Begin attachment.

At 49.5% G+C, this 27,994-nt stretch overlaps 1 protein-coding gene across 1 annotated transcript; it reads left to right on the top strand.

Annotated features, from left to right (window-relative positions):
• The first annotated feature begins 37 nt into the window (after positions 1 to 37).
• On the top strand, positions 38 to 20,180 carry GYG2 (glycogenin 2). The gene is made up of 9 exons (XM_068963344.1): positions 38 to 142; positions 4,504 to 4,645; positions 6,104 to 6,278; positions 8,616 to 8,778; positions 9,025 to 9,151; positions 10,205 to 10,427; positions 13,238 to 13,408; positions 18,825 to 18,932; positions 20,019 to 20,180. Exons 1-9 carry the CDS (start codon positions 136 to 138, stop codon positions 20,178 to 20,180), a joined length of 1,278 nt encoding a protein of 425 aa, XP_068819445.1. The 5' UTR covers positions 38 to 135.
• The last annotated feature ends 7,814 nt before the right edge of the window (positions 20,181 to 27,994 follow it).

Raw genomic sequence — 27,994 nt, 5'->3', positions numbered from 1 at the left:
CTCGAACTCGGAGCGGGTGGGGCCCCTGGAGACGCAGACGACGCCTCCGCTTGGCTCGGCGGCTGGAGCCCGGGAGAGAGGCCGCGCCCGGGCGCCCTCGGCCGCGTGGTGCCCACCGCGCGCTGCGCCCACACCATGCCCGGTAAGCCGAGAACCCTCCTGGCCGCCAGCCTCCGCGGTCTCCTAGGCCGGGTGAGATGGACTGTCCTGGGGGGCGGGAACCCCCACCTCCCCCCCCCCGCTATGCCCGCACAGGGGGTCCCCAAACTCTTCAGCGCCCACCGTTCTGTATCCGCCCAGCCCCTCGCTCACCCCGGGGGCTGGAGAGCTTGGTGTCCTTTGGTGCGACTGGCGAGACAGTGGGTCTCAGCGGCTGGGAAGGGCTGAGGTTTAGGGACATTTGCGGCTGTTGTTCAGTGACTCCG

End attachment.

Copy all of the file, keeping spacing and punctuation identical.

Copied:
At 49.5% G+C, this 27,994-nt stretch overlaps 1 protein-coding gene across 1 annotated transcript; it reads left to right on the top strand.

Annotated features, from left to right (window-relative positions):
• The first annotated feature begins 37 nt into the window (after positions 1 to 37).
• On the top strand, positions 38 to 20,180 carry GYG2 (glycogenin 2). The gene is made up of 9 exons (XM_068963344.1): positions 38 to 142; positions 4,504 to 4,645; positions 6,104 to 6,278; positions 8,616 to 8,778; positions 9,025 to 9,151; positions 10,205 to 10,427; positions 13,238 to 13,408; positions 18,825 to 18,932; positions 20,019 to 20,180. Exons 1-9 carry the CDS (start codon positions 136 to 138, stop codon positions 20,178 to 20,180), a joined length of 1,278 nt encoding a protein of 425 aa, XP_068819445.1. The 5' UTR covers positions 38 to 135.
• The last annotated feature ends 7,814 nt before the right edge of the window (positions 20,181 to 27,994 follow it).

Raw genomic sequence — 27,994 nt, 5'->3', positions numbered from 1 at the left:
CTCGAACTCGGAGCGGGTGGGGCCCCTGGAGACGCAGACGACGCCTCCGCTTGGCTCGGCGGCTGGAGCCCGGGAGAGAGGCCGCGCCCGGGCGCCCTCGGCCGCGTGGTGCCCACCGCGCGCTGCGCCCACACCATGCCCGGTAAGCCGAGAACCCTCCTGGCCGCCAGCCTCCGCGGTCTCCTAGGCCGGGTGAGATGGACTGTCCTGGGGGGCGGGAACCCCCACCTCCCCCCCCCCGCTATGCCCGCACAGGGGGTCCCCAAACTCTTCAGCGCCCACCGTTCTGTATCCGCCCAGCCCCTCGCTCACCCCGGGGGCTGGAGAGCTTGGTGTCCTTTGGTGCGACTGGCGAGACAGTGGGTCTCAGCGGCTGGGAAGGGCTGAGGTTTAGGGACATTTGCGGCTGTTGTTCAGTGACTCCG